Tha Seathan an diugh na mharbhan


Sgeul is olc le fearaibh Alba
Sgeul is olc le luchd a leanmhuinn

Sgeul is ait le luchd an t-sealga
Bannsa Seathan a’faibh sleibhte
Mise lag is esan treubhach
Cota ruadh mu leth mo shleisne
Is iomadh beinn is gleann a shiubhail sinn
Bha mi’n I nan cailleacha dubha leat
Bha mi’n Sleibhte nam ban buidhe Leat
Bha mi’n Eirinn an Coig Mhumha leat

Dh’eisd mi ri Aifrionn sa’Chill Chumha leat
Seathan mo ghille greine
Och dh’am dheoin gundo ghlachd an t-eug thu
Dh’fhag siud mise dubhach deurach
Cha toirinn do lagh na Righ thu
Cha toirinn dhan chro naoimh thu
Cha ghibhtinn do Mhoire mhin thu
Air eagal’s gun caillin fhin thu.


Seathan, Son of the King of Ireland

Hu ru o na hi ho ro
Hu ru o na hi ho ro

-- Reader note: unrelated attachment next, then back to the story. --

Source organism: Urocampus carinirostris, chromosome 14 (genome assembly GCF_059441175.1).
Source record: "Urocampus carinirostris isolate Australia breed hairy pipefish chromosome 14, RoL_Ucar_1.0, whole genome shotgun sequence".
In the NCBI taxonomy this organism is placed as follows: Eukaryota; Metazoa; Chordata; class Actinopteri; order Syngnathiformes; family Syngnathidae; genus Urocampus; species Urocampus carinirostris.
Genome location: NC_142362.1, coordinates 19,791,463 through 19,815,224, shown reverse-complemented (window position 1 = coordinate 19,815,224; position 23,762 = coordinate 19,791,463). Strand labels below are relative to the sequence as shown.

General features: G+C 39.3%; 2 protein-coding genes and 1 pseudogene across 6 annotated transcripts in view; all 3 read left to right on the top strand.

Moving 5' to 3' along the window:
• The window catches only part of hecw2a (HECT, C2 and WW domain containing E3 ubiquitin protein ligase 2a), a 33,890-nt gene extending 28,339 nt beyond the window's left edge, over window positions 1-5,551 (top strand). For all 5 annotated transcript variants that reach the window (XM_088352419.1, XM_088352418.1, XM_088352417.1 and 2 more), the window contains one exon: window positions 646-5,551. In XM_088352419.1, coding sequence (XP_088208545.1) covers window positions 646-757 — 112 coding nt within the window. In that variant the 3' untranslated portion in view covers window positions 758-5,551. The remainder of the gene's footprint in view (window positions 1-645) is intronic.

Seathan tonight is dead


A sad tale to the men of Scotland
A sad tale to his followers
A joyous tale to his pursuers

I and Seathan crossing mountains
I weak, but Seathan strong
A russet coat around my thigh
Many a glen and ben we travelled
I was in Islay and Uist with you
I was in Iona of the nuns with you
I was in Sleat of the yellow haired women with you
I was in Ireland in the Province of Munster with you

I heard mass in Cill Chumhe with you
Seathan my brightness of the sun
Woe is me that death has caught you.
And that has left me sad and tearful
I would not give you to law or king
I would not give you to the Holy Rood
I would not give you to the gentle Mary
For fear that I would lose you myself.

(Translation by Donalda MacKinnon, taken from the sleeve notes of "Orain Floraidh")